Let me be more specific then: I admit openly here to professing my love for the newly formed line of Benn, Eriksson and Michael Ryder. They are each fast. Heck, the whole team is fast. They are very skilled. And they look like they have been playing together for three seasons, not three games.

Just look at the numbers -- they never lie, just sometimes deceive. Since this line came together, Ryder has three goals and four assists. Eriksson has two goals, five assists and a star of the week honor. Not to be outdone, Benn has three goals and five assists. Again, those numbers have been compiled in three games! These three have averaged more than seven points per game combined since they were put together.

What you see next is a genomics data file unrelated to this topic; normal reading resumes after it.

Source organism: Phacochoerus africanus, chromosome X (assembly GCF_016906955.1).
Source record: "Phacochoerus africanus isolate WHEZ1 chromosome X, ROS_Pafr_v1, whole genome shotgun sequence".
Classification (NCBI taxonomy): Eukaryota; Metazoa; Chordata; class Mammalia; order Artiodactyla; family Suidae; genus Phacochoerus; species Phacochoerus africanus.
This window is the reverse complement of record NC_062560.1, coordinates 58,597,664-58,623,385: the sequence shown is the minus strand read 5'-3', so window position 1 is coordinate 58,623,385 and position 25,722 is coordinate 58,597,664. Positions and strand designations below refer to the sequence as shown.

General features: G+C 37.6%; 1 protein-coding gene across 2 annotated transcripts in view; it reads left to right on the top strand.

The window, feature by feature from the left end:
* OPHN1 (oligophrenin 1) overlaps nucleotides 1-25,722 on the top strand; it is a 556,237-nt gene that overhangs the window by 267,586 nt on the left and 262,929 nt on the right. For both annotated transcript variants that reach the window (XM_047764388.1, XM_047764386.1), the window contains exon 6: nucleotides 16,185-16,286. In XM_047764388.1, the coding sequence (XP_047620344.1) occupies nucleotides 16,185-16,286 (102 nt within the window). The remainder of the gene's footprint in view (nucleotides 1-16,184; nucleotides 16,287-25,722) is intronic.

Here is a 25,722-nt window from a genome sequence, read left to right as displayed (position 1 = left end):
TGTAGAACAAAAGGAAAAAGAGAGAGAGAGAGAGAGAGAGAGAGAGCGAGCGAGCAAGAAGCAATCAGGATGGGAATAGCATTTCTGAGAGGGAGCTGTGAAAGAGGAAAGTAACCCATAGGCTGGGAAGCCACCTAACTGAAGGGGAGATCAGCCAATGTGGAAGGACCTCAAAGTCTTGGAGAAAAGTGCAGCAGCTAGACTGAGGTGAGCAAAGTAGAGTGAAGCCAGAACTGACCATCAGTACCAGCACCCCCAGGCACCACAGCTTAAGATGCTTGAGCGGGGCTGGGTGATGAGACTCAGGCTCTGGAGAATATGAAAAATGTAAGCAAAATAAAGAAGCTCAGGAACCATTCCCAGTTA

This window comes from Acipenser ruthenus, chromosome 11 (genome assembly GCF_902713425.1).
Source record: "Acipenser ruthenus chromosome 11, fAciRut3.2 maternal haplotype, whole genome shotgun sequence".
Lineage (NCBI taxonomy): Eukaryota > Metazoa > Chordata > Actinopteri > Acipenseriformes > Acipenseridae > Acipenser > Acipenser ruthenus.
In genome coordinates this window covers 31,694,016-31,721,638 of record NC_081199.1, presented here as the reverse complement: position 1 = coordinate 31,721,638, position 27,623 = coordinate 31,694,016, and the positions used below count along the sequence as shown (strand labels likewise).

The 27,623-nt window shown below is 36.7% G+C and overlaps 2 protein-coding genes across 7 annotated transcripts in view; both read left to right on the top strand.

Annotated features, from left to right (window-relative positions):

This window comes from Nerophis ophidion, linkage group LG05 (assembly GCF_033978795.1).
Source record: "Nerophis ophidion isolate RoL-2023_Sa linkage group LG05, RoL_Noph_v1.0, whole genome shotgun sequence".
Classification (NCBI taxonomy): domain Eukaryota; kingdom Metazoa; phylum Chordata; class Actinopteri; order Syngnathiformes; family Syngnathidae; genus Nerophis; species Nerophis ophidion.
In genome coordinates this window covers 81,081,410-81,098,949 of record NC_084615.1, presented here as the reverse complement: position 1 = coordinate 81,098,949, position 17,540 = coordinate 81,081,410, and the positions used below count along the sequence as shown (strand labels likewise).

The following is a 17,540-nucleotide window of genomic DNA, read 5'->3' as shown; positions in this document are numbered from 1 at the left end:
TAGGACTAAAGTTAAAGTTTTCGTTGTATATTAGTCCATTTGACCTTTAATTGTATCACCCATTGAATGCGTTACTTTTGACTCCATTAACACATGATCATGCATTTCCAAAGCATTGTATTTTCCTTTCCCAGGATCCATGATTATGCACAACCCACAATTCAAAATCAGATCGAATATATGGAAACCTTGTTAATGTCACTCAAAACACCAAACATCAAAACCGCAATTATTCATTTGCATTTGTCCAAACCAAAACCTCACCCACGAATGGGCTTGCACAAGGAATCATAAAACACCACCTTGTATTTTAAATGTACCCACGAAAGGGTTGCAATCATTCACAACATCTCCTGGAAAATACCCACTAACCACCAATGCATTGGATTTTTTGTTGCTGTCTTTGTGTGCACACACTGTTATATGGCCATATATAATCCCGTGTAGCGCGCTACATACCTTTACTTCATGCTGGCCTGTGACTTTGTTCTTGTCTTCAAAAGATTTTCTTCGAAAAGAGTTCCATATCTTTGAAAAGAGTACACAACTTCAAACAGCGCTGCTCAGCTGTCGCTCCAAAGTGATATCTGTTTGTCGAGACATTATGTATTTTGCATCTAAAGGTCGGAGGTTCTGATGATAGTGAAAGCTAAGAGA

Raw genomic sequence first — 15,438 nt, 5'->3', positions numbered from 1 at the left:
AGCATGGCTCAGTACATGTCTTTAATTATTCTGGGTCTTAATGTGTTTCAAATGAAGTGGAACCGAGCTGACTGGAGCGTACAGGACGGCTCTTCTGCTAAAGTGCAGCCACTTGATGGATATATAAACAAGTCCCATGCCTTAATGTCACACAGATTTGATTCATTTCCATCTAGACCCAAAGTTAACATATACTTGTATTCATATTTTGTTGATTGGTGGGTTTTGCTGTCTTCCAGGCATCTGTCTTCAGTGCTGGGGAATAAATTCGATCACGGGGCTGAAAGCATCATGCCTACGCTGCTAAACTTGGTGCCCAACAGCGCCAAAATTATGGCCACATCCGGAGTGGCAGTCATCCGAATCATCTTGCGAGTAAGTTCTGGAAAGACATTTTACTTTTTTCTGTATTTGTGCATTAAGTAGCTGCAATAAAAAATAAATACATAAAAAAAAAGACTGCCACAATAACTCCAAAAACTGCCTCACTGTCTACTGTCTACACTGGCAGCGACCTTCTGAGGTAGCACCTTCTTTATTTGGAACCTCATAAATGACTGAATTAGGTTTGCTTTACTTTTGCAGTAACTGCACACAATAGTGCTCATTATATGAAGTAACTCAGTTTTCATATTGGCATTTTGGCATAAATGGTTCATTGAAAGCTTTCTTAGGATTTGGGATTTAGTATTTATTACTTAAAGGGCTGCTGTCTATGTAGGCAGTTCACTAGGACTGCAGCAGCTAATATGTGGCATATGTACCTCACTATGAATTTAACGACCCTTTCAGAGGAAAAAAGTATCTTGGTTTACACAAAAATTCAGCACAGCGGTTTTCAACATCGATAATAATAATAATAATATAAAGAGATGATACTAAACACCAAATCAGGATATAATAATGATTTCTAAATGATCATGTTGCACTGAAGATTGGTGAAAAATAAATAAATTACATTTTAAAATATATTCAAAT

They go together like peanut butter, jelly and bread. (Seriously, why is bread never mentioned in this cliché? Do people actually just scoop PB&J in their mouth at the same time?)

"Those two guys have been playing together for a little bit and this is my third game with them and they've been flying," Ryder said after Dallas' impressive 5-2 win over the Capitals on Tuesday, in which he scored twice. "I just jump in there and I'm feeding off them. Guess we’re just going good right now."

Maybe the biggest breakout has been Benn. The 22-year-old is opening eyes everywhere with his play. Combined with Eriksson specifically, they are capable of some beautiful hockey. What has impressed me so much is the unselfishness of the two players. Somehow, they keep finding themselves in 2-on-1 situations and each time they are looking to pass. More often than not it leads to a goal, it seems.

Add Ryder to the mix, and, well let the fun times roll.